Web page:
World's largest aircraft flies again after 10 months
Antonov Airlines has witnessed a steady flow of business from operating flights into Afghanistan using the An-225 and the marginally smaller An-124.
The world's longest and heaviest operational aircraft, the Antonov An-225, is back in the skies after 10 months. The aircraft's operations were paused in August 2020, according to RadarBox.com.
Operated by Antonov Airlines, the 84-metre huge aircraft took off from Gostomel Antonov Airport in Ukraine's capital Kyiv on Tuesday evening and flew towards West Asia, as per aviation news website Simple Flying. The site further claimed that Antonov is heading towards Kabul’s Hamid Karzai International Airport (KBL). The plane was scheduled to land in the early hours of Wednesday morning.
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The operator took the aircraft out of service for heavy maintenance after an August 3 flight to Gostomel from Tel Aviv (TLV). As per media reports, AN-225 operated flights in late 2020, filling in for the vacuum created by the grounding of half the world's AN-124s. However, RadarBox.com does not support such claims, according to Simple Flying.
With a wingspan of 88.4 meters, a height of 18.2 meters, and a take-off weight of 1,410,958 pounds, the jet was designed and built in the 1980s in the Soviet Union. Only one was ever fully built, UR82060. That plane was in the air on Tuesday night.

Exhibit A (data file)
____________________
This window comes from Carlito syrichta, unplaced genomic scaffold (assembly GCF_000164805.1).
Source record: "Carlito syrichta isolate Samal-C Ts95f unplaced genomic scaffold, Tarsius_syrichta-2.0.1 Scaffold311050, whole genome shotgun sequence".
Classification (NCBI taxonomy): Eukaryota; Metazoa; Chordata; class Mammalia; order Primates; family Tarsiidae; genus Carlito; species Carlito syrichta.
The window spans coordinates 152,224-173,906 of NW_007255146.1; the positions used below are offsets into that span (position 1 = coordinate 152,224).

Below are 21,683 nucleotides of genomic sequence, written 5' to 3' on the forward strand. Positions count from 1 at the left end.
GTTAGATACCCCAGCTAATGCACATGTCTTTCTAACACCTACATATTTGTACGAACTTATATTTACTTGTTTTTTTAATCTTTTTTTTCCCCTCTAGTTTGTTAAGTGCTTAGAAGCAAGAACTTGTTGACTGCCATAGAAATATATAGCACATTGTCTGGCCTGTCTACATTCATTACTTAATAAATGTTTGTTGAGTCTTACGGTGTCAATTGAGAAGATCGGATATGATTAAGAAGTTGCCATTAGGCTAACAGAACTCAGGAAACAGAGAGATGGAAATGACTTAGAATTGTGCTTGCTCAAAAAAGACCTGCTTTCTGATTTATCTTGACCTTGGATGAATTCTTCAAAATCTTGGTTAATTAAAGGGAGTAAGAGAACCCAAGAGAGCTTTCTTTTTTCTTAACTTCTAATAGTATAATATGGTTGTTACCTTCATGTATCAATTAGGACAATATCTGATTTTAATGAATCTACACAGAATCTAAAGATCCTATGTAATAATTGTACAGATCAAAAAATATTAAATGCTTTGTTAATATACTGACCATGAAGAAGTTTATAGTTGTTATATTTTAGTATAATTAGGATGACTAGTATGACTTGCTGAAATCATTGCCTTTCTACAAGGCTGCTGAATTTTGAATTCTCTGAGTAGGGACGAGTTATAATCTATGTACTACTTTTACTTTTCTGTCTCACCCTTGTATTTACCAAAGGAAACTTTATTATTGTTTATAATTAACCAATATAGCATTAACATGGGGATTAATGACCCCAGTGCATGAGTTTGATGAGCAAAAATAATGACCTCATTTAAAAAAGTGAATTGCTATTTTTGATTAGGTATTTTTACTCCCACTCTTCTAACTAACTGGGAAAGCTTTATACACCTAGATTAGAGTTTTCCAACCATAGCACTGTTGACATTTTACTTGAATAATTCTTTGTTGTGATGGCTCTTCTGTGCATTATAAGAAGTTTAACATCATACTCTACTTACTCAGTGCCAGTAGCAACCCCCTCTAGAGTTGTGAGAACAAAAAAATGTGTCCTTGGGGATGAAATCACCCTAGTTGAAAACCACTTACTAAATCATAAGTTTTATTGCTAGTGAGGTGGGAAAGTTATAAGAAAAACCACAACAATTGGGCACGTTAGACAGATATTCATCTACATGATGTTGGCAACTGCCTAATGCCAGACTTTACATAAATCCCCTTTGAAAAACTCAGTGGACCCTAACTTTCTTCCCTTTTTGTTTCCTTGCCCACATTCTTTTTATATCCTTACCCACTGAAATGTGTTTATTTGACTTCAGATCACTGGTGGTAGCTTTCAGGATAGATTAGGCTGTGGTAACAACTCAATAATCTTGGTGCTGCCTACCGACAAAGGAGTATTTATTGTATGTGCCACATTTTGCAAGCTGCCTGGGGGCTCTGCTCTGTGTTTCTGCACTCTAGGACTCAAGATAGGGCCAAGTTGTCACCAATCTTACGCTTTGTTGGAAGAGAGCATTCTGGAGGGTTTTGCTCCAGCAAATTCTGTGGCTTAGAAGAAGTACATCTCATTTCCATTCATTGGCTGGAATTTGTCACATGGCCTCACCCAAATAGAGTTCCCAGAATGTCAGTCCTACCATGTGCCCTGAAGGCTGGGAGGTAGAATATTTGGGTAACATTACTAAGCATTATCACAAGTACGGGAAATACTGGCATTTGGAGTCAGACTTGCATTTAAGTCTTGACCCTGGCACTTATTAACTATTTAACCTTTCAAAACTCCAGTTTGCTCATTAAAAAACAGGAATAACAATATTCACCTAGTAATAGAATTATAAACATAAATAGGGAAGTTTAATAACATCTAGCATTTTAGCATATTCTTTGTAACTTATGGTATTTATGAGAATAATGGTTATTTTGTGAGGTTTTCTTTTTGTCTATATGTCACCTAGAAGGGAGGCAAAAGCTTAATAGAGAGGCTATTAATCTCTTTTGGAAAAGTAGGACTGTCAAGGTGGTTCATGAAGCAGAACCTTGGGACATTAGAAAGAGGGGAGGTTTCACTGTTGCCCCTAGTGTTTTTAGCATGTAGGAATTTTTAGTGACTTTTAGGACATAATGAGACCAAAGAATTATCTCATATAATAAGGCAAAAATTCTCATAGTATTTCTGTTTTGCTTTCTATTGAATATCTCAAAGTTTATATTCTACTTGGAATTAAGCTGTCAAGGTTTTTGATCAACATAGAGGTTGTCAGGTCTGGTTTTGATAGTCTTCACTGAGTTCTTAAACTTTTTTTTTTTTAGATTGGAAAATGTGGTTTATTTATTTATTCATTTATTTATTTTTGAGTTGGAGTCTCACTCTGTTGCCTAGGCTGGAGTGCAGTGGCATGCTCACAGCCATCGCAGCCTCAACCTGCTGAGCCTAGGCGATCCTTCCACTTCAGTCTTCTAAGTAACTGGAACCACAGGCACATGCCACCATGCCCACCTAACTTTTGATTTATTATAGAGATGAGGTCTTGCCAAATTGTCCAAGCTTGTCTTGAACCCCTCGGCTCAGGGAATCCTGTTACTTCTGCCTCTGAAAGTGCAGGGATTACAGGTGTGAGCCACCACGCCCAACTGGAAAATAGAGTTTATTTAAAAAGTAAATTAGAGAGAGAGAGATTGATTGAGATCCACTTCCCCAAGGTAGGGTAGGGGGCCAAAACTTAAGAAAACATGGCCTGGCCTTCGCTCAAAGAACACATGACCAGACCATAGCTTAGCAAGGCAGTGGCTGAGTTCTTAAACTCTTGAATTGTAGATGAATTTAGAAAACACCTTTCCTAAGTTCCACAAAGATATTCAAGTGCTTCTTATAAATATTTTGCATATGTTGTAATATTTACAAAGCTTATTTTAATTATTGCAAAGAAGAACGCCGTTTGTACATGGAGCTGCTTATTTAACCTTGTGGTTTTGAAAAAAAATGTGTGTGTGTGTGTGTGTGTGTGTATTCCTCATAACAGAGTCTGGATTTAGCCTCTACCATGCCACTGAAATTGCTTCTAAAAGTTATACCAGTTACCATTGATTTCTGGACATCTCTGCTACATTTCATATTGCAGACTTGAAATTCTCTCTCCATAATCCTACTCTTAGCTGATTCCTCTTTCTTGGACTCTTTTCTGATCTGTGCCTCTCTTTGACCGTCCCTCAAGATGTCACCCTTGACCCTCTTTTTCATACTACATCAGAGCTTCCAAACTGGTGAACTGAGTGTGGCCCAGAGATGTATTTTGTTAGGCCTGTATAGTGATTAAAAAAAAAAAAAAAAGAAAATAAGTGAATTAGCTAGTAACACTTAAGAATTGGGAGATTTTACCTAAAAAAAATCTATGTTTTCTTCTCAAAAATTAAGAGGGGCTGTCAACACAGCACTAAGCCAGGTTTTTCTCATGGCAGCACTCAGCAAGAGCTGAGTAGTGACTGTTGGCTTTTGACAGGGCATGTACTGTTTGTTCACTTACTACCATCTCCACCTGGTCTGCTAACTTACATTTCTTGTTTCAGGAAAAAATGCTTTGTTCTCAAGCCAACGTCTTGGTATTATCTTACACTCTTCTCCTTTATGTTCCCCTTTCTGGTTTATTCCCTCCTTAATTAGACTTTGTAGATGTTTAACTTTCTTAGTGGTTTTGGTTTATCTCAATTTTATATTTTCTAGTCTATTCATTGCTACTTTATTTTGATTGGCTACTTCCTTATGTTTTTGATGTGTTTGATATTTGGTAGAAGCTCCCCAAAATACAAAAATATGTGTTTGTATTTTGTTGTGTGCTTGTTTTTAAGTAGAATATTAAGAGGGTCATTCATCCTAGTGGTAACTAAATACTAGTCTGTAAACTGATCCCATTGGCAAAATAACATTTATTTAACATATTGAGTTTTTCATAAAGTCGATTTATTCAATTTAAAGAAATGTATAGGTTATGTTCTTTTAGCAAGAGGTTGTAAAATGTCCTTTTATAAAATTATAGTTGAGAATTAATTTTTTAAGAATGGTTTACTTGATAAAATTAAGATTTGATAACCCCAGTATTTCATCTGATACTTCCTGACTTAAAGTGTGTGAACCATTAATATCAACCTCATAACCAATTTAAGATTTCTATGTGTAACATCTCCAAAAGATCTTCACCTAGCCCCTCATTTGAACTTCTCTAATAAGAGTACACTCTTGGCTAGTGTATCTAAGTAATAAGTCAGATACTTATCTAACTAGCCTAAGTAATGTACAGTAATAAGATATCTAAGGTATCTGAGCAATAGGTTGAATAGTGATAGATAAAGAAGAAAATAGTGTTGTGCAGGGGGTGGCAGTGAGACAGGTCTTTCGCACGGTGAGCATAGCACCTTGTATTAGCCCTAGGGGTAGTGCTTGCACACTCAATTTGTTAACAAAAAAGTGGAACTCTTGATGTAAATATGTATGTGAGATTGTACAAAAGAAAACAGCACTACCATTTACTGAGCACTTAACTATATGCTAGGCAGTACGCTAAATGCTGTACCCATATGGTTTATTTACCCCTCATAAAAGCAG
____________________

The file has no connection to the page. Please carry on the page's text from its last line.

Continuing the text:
Antonov Airlines has witnessed a steady flow of business from operating flights into Afghanistan using the An-225 and the marginally smaller An-124. The flight operations in the country for US and NATO military forces.
Prior to its post-August hiatus, the An-225 operated several relief flights for transportation of coronavirus pandemic-related humanitarian and medical goods to places in need.
In April 2020, the An-225 flew 100 cubic meters of medical supplies from China to Poland. This is reported to be the largest volume of cargo ever carried by plane, Simple Flying reported. The airline broke its record a week later after transporting even more supplies from China to France. It reportedly took more than 10 hours for the airport workers to unload all the cargo after the flight landed.